Dr. Anastasia Snyder, Department of Human Development and Family Science
Rank at time of award: Associate Professor
Early adulthood is considered a critical period of human development when the most salient life course experiences related to status attainment occur (Arnett, 2000). For today’s youth the transitions to adulthood does not occur as a linear sequence of related events, but rather as the intersection of life course events that are jointly experienced (2005 Osgood, Ruth, Eccles, Jacobs & Barber 2005; Sandefur, Eggerling-Boeck & Park 2005). To study this process, researchers have drawn upon large national data sets of American youth to examine the transition to adulthood and factors that either facilitate or limit educational and occupational attainment (Osgood et al. 2005; Sandefur et al.). What is notable in these studies, however, is the absence of migration behaviors as components of the attainment process. It is important to consider how migration events are part of the transition to adulthood because for some, migration may be necessary to achieve educational, career or family goals, and for others, constraints on migration may limit their status attainment. Thus, migration behaviors may be a critical and overlooked component of the early adult development process that requires further study. Migration behaviors may be especially important for youth from rural areas and for more recent compared to earlier cohorts of American youth. Thus, there remains a critical need to closely examine migration behaviors, and how these intersect with other life course events in early adulthood if we are to understand the evolving transition to adulthood and the implications for future status attainment.
The long term goal of this research is to determine how migration behaviors are part of the transition to adulthood for young adults, and how they intersect with other key life course outcomes in early adulthood such as educational andcareer attainment and family formation, and across the life course. Preliminary studies suggest that the timing of migration events corresponds to other important events in early adulthood. The objective of this research is to specifically examine the intersection between migration behaviors and education, career and famil formation events in a current cohort of American youth, paying attention to variations between recent and earlier cohorts, and also young adults from different residential areas. The rationale for this study is that migration behavior may be an overlooked and critical component of early adult development and the status attainment process, and that opportunities for or constraints to migration can have implications for other key young adult outcomes.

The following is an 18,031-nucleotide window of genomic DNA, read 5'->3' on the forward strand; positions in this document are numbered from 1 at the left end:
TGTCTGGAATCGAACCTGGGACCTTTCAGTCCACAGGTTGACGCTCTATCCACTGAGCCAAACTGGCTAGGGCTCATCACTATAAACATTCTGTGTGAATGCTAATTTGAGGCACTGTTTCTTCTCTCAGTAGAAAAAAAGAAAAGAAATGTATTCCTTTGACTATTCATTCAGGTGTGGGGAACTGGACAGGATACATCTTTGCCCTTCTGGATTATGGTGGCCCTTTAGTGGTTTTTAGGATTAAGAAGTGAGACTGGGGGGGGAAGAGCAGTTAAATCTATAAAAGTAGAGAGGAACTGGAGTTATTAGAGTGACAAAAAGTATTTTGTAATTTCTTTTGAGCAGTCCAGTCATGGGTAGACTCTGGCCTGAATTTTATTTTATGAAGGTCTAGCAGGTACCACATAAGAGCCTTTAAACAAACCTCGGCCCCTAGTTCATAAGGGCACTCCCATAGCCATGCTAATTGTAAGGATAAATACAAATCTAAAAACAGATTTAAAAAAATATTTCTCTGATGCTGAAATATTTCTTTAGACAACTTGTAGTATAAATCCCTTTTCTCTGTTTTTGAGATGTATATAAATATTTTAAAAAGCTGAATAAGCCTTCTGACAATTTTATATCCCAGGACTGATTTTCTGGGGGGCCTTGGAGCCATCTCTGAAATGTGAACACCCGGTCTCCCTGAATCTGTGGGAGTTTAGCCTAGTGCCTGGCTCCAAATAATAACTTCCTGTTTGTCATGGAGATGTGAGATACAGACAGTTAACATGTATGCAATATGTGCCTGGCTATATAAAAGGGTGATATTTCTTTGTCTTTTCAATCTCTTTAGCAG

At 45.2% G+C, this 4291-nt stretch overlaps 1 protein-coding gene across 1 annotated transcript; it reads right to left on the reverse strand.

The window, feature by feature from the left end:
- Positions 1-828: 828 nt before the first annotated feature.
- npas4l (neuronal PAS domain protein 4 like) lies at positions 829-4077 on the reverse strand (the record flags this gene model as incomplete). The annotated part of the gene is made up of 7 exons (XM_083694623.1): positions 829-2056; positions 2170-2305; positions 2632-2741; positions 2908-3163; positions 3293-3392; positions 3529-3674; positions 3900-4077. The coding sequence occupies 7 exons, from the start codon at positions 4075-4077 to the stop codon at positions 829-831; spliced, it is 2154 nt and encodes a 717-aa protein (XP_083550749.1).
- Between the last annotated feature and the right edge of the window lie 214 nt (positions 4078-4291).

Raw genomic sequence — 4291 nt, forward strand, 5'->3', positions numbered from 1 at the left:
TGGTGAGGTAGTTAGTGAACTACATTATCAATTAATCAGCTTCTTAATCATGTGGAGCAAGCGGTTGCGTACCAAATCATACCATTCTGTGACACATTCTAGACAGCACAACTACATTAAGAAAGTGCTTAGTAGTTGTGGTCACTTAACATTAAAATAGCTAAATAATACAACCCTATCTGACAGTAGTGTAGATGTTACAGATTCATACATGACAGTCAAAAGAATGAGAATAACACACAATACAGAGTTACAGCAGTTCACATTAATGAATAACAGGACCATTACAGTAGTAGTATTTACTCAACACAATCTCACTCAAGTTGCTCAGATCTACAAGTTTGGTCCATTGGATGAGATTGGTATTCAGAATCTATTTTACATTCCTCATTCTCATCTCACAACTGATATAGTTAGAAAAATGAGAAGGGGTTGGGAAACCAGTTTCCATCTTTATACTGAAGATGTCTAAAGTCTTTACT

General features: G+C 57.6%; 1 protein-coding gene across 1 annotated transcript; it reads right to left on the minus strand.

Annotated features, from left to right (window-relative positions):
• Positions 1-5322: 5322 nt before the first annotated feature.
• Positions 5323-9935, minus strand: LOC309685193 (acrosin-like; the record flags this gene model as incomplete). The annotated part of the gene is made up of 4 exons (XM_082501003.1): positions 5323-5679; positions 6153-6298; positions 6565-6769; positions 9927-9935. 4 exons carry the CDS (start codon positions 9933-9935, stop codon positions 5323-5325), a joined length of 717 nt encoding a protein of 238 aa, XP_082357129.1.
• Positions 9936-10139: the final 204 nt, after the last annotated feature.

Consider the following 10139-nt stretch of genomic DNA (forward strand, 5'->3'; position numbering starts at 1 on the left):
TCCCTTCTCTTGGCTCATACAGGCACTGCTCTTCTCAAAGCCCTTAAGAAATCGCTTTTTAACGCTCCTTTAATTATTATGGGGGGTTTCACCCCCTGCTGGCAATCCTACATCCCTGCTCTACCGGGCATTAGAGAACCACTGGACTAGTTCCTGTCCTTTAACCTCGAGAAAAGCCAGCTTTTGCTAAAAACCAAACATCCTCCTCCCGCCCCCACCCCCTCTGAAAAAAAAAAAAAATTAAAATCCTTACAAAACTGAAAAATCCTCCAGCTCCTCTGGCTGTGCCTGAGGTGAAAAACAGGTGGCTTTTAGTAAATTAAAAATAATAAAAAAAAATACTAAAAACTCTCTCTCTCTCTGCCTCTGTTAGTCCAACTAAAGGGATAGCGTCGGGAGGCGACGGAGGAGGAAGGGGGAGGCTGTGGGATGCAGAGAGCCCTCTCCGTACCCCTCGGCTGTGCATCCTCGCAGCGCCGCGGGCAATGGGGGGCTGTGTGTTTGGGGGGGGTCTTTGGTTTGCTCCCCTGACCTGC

Publications resulting from this seed grant:
2015. Jang, B. & Snyder, A. Moving and union formation in the transition to adulthood in the United States. Advances in Life Course Research. Vol 23, p. 44-55. PMCID: PMC4455549
2015. Sandberg-Thoma, S, Snyder, A.R. & Jang, B. Exiting from and Returning to the Parental Home for Boomerang Kids. Journal of Marriage and Family, 77(3): 806-818. PMCID: PMC4442107
2015. Sznajder-Murry, B., Jang, B., Slesnick, N. and Snyder, A.R. Longitudinal Predictors of Homelessness: Findings from the National Longitudinal Survey of Youth-97. Journal of Youth Studies, 18(8): 1015-1034. PMCID: PMC5074054
2014. Jang, B, Casterline, J, & Snyder, A.R. Migration and Marriage: Modeling the Joint Process. Demographic Research, 30, 1339-1366. PMCID: PMC4866818